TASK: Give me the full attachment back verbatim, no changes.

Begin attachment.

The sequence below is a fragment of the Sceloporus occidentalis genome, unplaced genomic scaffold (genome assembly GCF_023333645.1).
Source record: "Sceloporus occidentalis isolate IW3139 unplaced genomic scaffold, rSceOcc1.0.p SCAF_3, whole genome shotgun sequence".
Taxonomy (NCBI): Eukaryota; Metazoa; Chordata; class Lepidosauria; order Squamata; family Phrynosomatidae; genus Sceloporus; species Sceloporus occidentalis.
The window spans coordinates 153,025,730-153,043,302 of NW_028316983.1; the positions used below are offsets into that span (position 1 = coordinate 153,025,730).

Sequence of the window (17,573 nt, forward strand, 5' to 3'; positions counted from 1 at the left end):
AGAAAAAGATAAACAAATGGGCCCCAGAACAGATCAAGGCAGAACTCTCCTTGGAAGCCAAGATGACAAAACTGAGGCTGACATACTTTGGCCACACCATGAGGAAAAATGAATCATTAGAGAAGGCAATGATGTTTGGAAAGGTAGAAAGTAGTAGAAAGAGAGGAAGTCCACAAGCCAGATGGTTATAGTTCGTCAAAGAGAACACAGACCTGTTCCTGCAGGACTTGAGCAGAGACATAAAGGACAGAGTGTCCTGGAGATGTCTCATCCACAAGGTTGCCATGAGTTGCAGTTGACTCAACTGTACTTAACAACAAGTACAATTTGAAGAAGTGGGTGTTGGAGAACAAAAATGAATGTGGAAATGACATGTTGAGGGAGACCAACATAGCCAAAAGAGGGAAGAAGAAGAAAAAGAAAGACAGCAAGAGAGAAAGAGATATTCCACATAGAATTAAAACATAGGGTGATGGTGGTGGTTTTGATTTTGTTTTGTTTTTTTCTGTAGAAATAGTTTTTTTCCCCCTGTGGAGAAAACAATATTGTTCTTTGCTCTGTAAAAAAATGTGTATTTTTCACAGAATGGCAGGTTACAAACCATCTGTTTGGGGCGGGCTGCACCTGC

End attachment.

The sequence below is a fragment of the Sceloporus occidentalis genome, unplaced genomic scaffold (genome assembly GCF_023333645.1).
Source record: "Sceloporus occidentalis isolate IW3139 unplaced genomic scaffold, rSceOcc1.0.p SCAF_3, whole genome shotgun sequence".
Taxonomy (NCBI): Eukaryota; Metazoa; Chordata; class Lepidosauria; order Squamata; family Phrynosomatidae; genus Sceloporus; species Sceloporus occidentalis.
The window spans coordinates 153,025,730-153,043,302 of NW_028316983.1; the positions used below are offsets into that span (position 1 = coordinate 153,025,730).

Sequence of the window (17,573 nt, forward strand, 5' to 3'; positions counted from 1 at the left end):
AGAAAAAGATAAACAAATGGGCCCCAGAACAGATCAAGGCAGAACTCTCCTTGGAAGCCAAGATGACAAAACTGAGGCTGACATACTTTGGCCACACCATGAGGAAAAATGAATCATTAGAGAAGGCAATGATGTTTGGAAAGGTAGAAAGTAGTAGAAAGAGAGGAAGTCCACAAGCCAGATGGTTATAGTTCGTCAAAGAGAACACAGACCTGTTCCTGCAGGACTTGAGCAGAGACATAAAGGACAGAGTGTCCTGGAGATGTCTCATCCACAAGGTTGCCATGAGTTGCAGTTGACTCAACTGTACTTAACAACAAGTACAATTTGAAGAAGTGGGTGTTGGAGAACAAAAATGAATGTGGAAATGACATGTTGAGGGAGACCAACATAGCCAAAAGAGGGAAGAAGAAGAAAAAGAAAGACAGCAAGAGAGAAAGAGATATTCCACATAGAATTAAAACATAGGGTGATGGTGGTGGTTTTGATTTTGTTTTGTTTTTTTCTGTAGAAATAGTTTTTTTCCCCCTGTGGAGAAAACAATATTGTTCTTTGCTCTGTAAAAAAATGTGTATTTTTCACAGAATGGCAGGTTACAAACCATCTGTTTGGGGCGGGCTGCACCTGC